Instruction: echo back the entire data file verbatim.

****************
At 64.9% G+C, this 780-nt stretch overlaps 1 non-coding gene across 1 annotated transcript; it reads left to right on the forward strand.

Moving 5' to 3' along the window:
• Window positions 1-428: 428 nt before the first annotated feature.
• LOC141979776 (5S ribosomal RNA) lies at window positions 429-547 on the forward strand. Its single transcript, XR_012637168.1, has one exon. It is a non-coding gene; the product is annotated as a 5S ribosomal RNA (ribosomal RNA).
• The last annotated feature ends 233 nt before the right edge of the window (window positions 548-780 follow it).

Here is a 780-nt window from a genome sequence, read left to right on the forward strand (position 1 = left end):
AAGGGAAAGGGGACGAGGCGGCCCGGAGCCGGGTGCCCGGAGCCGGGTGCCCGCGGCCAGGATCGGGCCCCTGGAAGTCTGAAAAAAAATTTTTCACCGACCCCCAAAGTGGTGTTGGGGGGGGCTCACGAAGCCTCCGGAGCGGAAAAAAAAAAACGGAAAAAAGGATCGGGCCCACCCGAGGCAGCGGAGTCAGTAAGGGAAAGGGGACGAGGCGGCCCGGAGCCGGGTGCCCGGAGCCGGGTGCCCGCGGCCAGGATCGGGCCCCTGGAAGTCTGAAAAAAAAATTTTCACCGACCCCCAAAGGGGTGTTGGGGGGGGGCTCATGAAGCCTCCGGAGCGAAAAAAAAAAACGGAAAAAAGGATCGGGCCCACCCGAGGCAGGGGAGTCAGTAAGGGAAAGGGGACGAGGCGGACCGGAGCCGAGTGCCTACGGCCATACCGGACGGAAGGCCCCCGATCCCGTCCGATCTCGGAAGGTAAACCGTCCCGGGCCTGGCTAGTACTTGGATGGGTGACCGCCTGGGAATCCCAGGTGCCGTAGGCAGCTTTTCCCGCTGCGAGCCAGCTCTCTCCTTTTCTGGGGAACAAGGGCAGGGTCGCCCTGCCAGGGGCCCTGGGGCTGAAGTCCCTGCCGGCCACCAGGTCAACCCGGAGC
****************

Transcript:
At 64.9% G+C, this 780-nt stretch overlaps 1 non-coding gene across 1 annotated transcript; it reads left to right on the forward strand.

Moving 5' to 3' along the window:
• Window positions 1-428: 428 nt before the first annotated feature.
• LOC141979776 (5S ribosomal RNA) lies at window positions 429-547 on the forward strand. Its single transcript, XR_012637168.1, has one exon. It is a non-coding gene; the product is annotated as a 5S ribosomal RNA (ribosomal RNA).
• The last annotated feature ends 233 nt before the right edge of the window (window positions 548-780 follow it).

Here is a 780-nt window from a genome sequence, read left to right on the forward strand (position 1 = left end):
AAGGGAAAGGGGACGAGGCGGCCCGGAGCCGGGTGCCCGGAGCCGGGTGCCCGCGGCCAGGATCGGGCCCCTGGAAGTCTGAAAAAAAATTTTTCACCGACCCCCAAAGTGGTGTTGGGGGGGGCTCACGAAGCCTCCGGAGCGGAAAAAAAAAAACGGAAAAAAGGATCGGGCCCACCCGAGGCAGCGGAGTCAGTAAGGGAAAGGGGACGAGGCGGCCCGGAGCCGGGTGCCCGGAGCCGGGTGCCCGCGGCCAGGATCGGGCCCCTGGAAGTCTGAAAAAAAAATTTTCACCGACCCCCAAAGGGGTGTTGGGGGGGGGCTCATGAAGCCTCCGGAGCGAAAAAAAAAAACGGAAAAAAGGATCGGGCCCACCCGAGGCAGGGGAGTCAGTAAGGGAAAGGGGACGAGGCGGACCGGAGCCGAGTGCCTACGGCCATACCGGACGGAAGGCCCCCGATCCCGTCCGATCTCGGAAGGTAAACCGTCCCGGGCCTGGCTAGTACTTGGATGGGTGACCGCCTGGGAATCCCAGGTGCCGTAGGCAGCTTTTCCCGCTGCGAGCCAGCTCTCTCCTTTTCTGGGGAACAAGGGCAGGGTCGCCCTGCCAGGGGCCCTGGGGCTGAAGTCCCTGCCGGCCACCAGGTCAACCCGGAGC